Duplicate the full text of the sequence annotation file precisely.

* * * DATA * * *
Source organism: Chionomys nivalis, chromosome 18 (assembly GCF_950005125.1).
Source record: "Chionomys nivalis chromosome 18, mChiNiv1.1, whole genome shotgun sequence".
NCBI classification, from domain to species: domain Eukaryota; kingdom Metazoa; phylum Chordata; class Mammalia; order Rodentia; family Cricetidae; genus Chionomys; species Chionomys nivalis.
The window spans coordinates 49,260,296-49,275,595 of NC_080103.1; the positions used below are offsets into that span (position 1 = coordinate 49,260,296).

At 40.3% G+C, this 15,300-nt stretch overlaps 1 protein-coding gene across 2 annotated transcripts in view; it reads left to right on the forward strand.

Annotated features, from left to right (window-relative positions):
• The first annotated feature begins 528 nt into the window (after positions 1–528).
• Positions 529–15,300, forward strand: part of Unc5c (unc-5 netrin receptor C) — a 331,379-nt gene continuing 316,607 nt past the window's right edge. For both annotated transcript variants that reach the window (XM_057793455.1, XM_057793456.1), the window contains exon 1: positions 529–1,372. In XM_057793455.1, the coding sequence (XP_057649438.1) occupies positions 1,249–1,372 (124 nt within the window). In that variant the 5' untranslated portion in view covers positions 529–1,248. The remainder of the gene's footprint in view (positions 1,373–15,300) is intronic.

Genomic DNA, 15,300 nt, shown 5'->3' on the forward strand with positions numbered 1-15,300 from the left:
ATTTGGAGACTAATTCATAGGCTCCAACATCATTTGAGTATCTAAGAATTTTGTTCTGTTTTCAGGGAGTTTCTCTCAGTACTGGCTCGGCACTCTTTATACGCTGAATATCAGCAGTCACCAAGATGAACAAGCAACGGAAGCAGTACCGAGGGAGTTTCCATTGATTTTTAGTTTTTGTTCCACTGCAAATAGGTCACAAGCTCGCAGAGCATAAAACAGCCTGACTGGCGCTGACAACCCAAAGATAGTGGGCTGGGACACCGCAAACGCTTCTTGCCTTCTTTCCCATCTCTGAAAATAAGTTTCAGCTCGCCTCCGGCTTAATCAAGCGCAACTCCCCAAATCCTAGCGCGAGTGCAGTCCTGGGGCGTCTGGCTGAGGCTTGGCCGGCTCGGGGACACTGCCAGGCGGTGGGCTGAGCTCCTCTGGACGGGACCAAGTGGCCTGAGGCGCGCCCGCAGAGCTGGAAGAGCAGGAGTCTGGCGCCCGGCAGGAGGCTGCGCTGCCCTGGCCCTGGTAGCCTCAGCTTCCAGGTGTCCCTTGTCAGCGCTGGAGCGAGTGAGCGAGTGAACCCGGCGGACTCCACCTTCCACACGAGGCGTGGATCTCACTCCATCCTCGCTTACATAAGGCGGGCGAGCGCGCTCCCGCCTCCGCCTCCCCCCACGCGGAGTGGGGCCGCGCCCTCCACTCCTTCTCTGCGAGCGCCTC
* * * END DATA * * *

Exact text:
Source organism: Chionomys nivalis, chromosome 18 (assembly GCF_950005125.1).
Source record: "Chionomys nivalis chromosome 18, mChiNiv1.1, whole genome shotgun sequence".
NCBI classification, from domain to species: domain Eukaryota; kingdom Metazoa; phylum Chordata; class Mammalia; order Rodentia; family Cricetidae; genus Chionomys; species Chionomys nivalis.
The window spans coordinates 49,260,296-49,275,595 of NC_080103.1; the positions used below are offsets into that span (position 1 = coordinate 49,260,296).

At 40.3% G+C, this 15,300-nt stretch overlaps 1 protein-coding gene across 2 annotated transcripts in view; it reads left to right on the forward strand.

Annotated features, from left to right (window-relative positions):
• The first annotated feature begins 528 nt into the window (after positions 1–528).
• Positions 529–15,300, forward strand: part of Unc5c (unc-5 netrin receptor C) — a 331,379-nt gene continuing 316,607 nt past the window's right edge. For both annotated transcript variants that reach the window (XM_057793455.1, XM_057793456.1), the window contains exon 1: positions 529–1,372. In XM_057793455.1, the coding sequence (XP_057649438.1) occupies positions 1,249–1,372 (124 nt within the window). In that variant the 5' untranslated portion in view covers positions 529–1,248. The remainder of the gene's footprint in view (positions 1,373–15,300) is intronic.

Genomic DNA, 15,300 nt, shown 5'->3' on the forward strand with positions numbered 1-15,300 from the left:
ATTTGGAGACTAATTCATAGGCTCCAACATCATTTGAGTATCTAAGAATTTTGTTCTGTTTTCAGGGAGTTTCTCTCAGTACTGGCTCGGCACTCTTTATACGCTGAATATCAGCAGTCACCAAGATGAACAAGCAACGGAAGCAGTACCGAGGGAGTTTCCATTGATTTTTAGTTTTTGTTCCACTGCAAATAGGTCACAAGCTCGCAGAGCATAAAACAGCCTGACTGGCGCTGACAACCCAAAGATAGTGGGCTGGGACACCGCAAACGCTTCTTGCCTTCTTTCCCATCTCTGAAAATAAGTTTCAGCTCGCCTCCGGCTTAATCAAGCGCAACTCCCCAAATCCTAGCGCGAGTGCAGTCCTGGGGCGTCTGGCTGAGGCTTGGCCGGCTCGGGGACACTGCCAGGCGGTGGGCTGAGCTCCTCTGGACGGGACCAAGTGGCCTGAGGCGCGCCCGCAGAGCTGGAAGAGCAGGAGTCTGGCGCCCGGCAGGAGGCTGCGCTGCCCTGGCCCTGGTAGCCTCAGCTTCCAGGTGTCCCTTGTCAGCGCTGGAGCGAGTGAGCGAGTGAACCCGGCGGACTCCACCTTCCACACGAGGCGTGGATCTCACTCCATCCTCGCTTACATAAGGCGGGCGAGCGCGCTCCCGCCTCCGCCTCCCCCCACGCGGAGTGGGGCCGCGCCCTCCACTCCTTCTCTGCGAGCGCCTC